Otherwise, without regular maintenance, furnace equipment typically deteriorates early, malfunctions and might cause overheating. In addition to helping you with all needed heating and cooling repairs, a licensed specialist can maintain your unit, help prevent overheating and help you get as many years out of your furnace as possible.

Another common problem homeowners have with their heating system is that they find it shuts off prematurely.

A grey and blue living room that leads to a kitchen

Why Does My Furnace Keep Shutting Off?

If your furnace keeps turning off, it’s critical to thoroughly inspect the system to determine the cause. These devices often have safety features that force the unit to shut down in the midst of a hazardous and possibly deadly situation.

Furnaces sometimes turn themselves off because of simple issues or equipment errors, but other times, a furnace shutting down is an early sign of a significant or even dangerous problem. There are two safety features that could force your furnace to switch off:

  • High limit switch. This is a safety feature that switches your furnace off if it gets too hot. This most often happens if your air filter is clogged or the flue is blocked. A less common reason is when your blower motor, which typically helps circulate air around the house, breaks or turns off for some reason.
  • Flue limit switch. This secondary safety feature will shut your furnace down if the flue is obstructed by something like branches or other debris. It will also turn off if air isn’t properly flowing out of the exhaust flue. Without proper airflow, gas might build up inside the furnace, which could lead to an explosion. This can happen if the induced draft motor isn’t working, which means it isn’t removing leaked or other built-up gas from the furnace.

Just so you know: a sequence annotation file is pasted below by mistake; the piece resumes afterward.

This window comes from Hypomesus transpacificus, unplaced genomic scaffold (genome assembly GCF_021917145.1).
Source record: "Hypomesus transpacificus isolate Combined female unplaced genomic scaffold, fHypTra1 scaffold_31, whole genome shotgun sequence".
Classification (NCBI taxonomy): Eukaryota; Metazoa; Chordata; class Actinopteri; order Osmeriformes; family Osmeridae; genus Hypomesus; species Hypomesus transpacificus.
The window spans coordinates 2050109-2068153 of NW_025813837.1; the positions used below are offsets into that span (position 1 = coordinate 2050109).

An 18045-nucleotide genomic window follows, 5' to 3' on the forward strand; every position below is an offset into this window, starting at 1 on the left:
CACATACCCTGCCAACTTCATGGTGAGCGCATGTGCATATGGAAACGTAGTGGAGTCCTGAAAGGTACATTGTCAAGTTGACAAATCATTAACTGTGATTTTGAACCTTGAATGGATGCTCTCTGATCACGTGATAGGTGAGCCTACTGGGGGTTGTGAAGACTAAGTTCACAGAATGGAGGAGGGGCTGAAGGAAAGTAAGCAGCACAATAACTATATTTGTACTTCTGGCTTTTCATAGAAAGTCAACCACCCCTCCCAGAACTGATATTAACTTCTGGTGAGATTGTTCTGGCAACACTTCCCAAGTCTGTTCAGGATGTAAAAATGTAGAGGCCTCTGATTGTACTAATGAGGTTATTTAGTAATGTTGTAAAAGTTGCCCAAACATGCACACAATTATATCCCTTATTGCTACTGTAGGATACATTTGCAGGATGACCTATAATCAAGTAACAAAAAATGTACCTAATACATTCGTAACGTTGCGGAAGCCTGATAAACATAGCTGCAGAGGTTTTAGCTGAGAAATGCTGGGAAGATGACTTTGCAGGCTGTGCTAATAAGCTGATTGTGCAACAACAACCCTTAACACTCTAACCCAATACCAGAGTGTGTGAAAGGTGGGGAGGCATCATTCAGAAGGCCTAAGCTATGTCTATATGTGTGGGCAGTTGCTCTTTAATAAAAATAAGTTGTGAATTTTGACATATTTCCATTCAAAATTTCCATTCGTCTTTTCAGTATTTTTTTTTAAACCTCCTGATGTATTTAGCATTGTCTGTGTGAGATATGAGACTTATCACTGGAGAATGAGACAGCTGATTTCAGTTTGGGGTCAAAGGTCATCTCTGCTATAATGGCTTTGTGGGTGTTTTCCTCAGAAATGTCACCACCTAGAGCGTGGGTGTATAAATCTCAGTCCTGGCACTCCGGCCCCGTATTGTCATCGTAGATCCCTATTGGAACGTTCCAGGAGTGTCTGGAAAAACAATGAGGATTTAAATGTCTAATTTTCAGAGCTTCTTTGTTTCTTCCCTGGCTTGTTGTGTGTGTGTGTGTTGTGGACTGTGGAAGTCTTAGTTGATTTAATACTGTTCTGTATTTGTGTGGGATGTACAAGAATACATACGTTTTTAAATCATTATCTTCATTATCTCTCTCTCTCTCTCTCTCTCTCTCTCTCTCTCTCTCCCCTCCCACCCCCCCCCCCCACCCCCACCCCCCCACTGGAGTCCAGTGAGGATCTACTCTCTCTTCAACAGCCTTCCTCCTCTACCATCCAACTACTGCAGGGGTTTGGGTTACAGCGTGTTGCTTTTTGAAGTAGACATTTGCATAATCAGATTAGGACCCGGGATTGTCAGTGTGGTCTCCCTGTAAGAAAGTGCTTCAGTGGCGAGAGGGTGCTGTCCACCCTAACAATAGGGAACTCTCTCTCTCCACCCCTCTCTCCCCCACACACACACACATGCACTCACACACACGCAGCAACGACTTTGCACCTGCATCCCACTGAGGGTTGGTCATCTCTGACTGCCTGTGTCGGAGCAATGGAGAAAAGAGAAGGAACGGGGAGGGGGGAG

Another common reason that a furnace might shut off is called short cycling. This is when the heater turns on for a brief period and then turns off early in the cycle, before your home has reached the desired temperature. If the furnace does this repeatedly, it can overheat and cause permanent damage to the motor.

Furnace short cycling often happens because of a dirty flame sensor or a malfunction with the thermostat. If the thermostat is faulty or if it’s mounted in the wrong location in your space, then it might not signal an accurate temperature of your home.

Another common cause of short cycling is restricted airflow through the furnace due to issues like closed heat grates, a dirty blower wheel, blocked exhaust vents or a clogged air filter. Additionally, you may be struggling with a furnace that won’t stay on if your heating and cooling system is too big for your home, which can cause uneven heat distribution in a room.

Unfortunately, there can be a lot of trial and error when it comes to homeowners trying to diagnose these issues. In most cases, your best bet when it comes to heating and cooling repair is to contact a licensed specialist.

ABC Can Keep Your Home Comfortably Warm 

There are many things that can go wrong with a furnace and, without proper expertise, you can end up damaging your unit or injuring yourself trying to resolve them. Instead of trying to learn the complexities of your heater while you and your family members are chilly in your home, contact ABC Home & Commercial Services. Our highly-trained specialists can repairs to your heating and cooling system and are available 24/7 for emergency services.

Tom Riggs

Tom Riggs is the Division Manager for Mechanical Services, overseeing sales and operations for HVAC, Plumbing, Electrical, Appliance Repair and Water Quality for all ABC Austin branches. He joined ABC in 2014. Before ABC, he was an HVAC Service Technician, HVAC Comfort Advisor/Sales and Operations Manager. Tom attended Universal Technical Institute. He's an avid outdoorsman and enjoys country living with his wife and two sons.